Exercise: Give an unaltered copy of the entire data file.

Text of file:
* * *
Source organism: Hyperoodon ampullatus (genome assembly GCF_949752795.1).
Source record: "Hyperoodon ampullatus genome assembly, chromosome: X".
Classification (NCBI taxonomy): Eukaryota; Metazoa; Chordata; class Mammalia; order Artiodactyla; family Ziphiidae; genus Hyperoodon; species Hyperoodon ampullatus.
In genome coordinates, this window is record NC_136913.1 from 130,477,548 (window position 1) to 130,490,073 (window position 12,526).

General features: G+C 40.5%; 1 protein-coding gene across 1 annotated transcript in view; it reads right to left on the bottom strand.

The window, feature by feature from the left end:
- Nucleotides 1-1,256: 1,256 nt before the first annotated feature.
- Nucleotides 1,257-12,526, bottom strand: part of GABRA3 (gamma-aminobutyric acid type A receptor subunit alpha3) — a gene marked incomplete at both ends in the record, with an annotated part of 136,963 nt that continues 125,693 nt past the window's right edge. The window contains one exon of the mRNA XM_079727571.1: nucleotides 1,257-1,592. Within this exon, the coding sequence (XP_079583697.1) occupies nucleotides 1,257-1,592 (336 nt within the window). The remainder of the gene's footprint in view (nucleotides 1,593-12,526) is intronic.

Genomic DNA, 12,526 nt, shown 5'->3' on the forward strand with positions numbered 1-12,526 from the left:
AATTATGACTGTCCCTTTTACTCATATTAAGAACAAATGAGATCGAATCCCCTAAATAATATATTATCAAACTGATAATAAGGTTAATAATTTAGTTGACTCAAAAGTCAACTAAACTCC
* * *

Source organism: Hyperoodon ampullatus (genome assembly GCF_949752795.1).
Source record: "Hyperoodon ampullatus genome assembly, chromosome: X".
Classification (NCBI taxonomy): Eukaryota; Metazoa; Chordata; class Mammalia; order Artiodactyla; family Ziphiidae; genus Hyperoodon; species Hyperoodon ampullatus.
In genome coordinates, this window is record NC_136913.1 from 130,477,548 (window position 1) to 130,490,073 (window position 12,526).

General features: G+C 40.5%; 1 protein-coding gene across 1 annotated transcript in view; it reads right to left on the bottom strand.

The window, feature by feature from the left end:
- Nucleotides 1-1,256: 1,256 nt before the first annotated feature.
- Nucleotides 1,257-12,526, bottom strand: part of GABRA3 (gamma-aminobutyric acid type A receptor subunit alpha3) — a gene marked incomplete at both ends in the record, with an annotated part of 136,963 nt that continues 125,693 nt past the window's right edge. The window contains one exon of the mRNA XM_079727571.1: nucleotides 1,257-1,592. Within this exon, the coding sequence (XP_079583697.1) occupies nucleotides 1,257-1,592 (336 nt within the window). The remainder of the gene's footprint in view (nucleotides 1,593-12,526) is intronic.

Genomic DNA, 12,526 nt, shown 5'->3' on the forward strand with positions numbered 1-12,526 from the left:
AATTATGACTGTCCCTTTTACTCATATTAAGAACAAATGAGATCGAATCCCCTAAATAATATATTATCAAACTGATAATAAGGTTAATAATTTAGTTGACTCAAAAGTCAACTAAACTCC